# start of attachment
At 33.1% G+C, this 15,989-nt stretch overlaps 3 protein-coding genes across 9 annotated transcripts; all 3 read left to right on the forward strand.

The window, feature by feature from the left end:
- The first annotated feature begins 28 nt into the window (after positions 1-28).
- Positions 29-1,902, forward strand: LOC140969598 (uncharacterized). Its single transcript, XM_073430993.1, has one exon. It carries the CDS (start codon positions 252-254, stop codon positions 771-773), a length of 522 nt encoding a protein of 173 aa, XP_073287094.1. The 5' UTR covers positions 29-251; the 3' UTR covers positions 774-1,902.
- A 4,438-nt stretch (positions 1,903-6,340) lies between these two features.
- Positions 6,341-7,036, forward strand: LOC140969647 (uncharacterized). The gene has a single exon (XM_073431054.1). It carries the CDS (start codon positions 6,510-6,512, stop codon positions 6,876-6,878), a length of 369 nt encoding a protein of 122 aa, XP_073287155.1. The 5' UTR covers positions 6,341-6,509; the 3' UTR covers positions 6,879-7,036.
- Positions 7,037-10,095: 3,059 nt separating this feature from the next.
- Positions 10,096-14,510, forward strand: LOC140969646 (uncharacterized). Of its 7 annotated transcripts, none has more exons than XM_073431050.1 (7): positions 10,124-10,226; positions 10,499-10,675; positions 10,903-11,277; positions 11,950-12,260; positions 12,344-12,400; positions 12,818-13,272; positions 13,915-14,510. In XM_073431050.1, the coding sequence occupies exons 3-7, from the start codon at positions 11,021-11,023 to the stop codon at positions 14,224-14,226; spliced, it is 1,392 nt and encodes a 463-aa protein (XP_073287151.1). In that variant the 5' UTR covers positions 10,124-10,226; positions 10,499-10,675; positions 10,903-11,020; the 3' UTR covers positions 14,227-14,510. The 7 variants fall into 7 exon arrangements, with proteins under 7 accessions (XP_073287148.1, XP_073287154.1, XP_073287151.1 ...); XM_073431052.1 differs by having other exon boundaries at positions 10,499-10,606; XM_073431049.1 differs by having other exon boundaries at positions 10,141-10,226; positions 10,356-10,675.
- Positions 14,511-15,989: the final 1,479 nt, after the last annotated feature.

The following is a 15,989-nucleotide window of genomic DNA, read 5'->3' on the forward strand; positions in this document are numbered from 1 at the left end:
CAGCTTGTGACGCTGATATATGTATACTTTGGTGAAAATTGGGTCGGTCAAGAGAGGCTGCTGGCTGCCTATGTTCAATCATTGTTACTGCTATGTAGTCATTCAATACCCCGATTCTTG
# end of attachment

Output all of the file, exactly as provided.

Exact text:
At 33.1% G+C, this 15,989-nt stretch overlaps 3 protein-coding genes across 9 annotated transcripts; all 3 read left to right on the forward strand.

The window, feature by feature from the left end:
- The first annotated feature begins 28 nt into the window (after positions 1-28).
- Positions 29-1,902, forward strand: LOC140969598 (uncharacterized). Its single transcript, XM_073430993.1, has one exon. It carries the CDS (start codon positions 252-254, stop codon positions 771-773), a length of 522 nt encoding a protein of 173 aa, XP_073287094.1. The 5' UTR covers positions 29-251; the 3' UTR covers positions 774-1,902.
- A 4,438-nt stretch (positions 1,903-6,340) lies between these two features.
- Positions 6,341-7,036, forward strand: LOC140969647 (uncharacterized). The gene has a single exon (XM_073431054.1). It carries the CDS (start codon positions 6,510-6,512, stop codon positions 6,876-6,878), a length of 369 nt encoding a protein of 122 aa, XP_073287155.1. The 5' UTR covers positions 6,341-6,509; the 3' UTR covers positions 6,879-7,036.
- Positions 7,037-10,095: 3,059 nt separating this feature from the next.
- Positions 10,096-14,510, forward strand: LOC140969646 (uncharacterized). Of its 7 annotated transcripts, none has more exons than XM_073431050.1 (7): positions 10,124-10,226; positions 10,499-10,675; positions 10,903-11,277; positions 11,950-12,260; positions 12,344-12,400; positions 12,818-13,272; positions 13,915-14,510. In XM_073431050.1, the coding sequence occupies exons 3-7, from the start codon at positions 11,021-11,023 to the stop codon at positions 14,224-14,226; spliced, it is 1,392 nt and encodes a 463-aa protein (XP_073287151.1). In that variant the 5' UTR covers positions 10,124-10,226; positions 10,499-10,675; positions 10,903-11,020; the 3' UTR covers positions 14,227-14,510. The 7 variants fall into 7 exon arrangements, with proteins under 7 accessions (XP_073287148.1, XP_073287154.1, XP_073287151.1 ...); XM_073431052.1 differs by having other exon boundaries at positions 10,499-10,606; XM_073431049.1 differs by having other exon boundaries at positions 10,141-10,226; positions 10,356-10,675.
- Positions 14,511-15,989: the final 1,479 nt, after the last annotated feature.

The following is a 15,989-nucleotide window of genomic DNA, read 5'->3' on the forward strand; positions in this document are numbered from 1 at the left end:
CAGCTTGTGACGCTGATATATGTATACTTTGGTGAAAATTGGGTCGGTCAAGAGAGGCTGCTGGCTGCCTATGTTCAATCATTGTTACTGCTATGTAGTCATTCAATACCCCGATTCTTG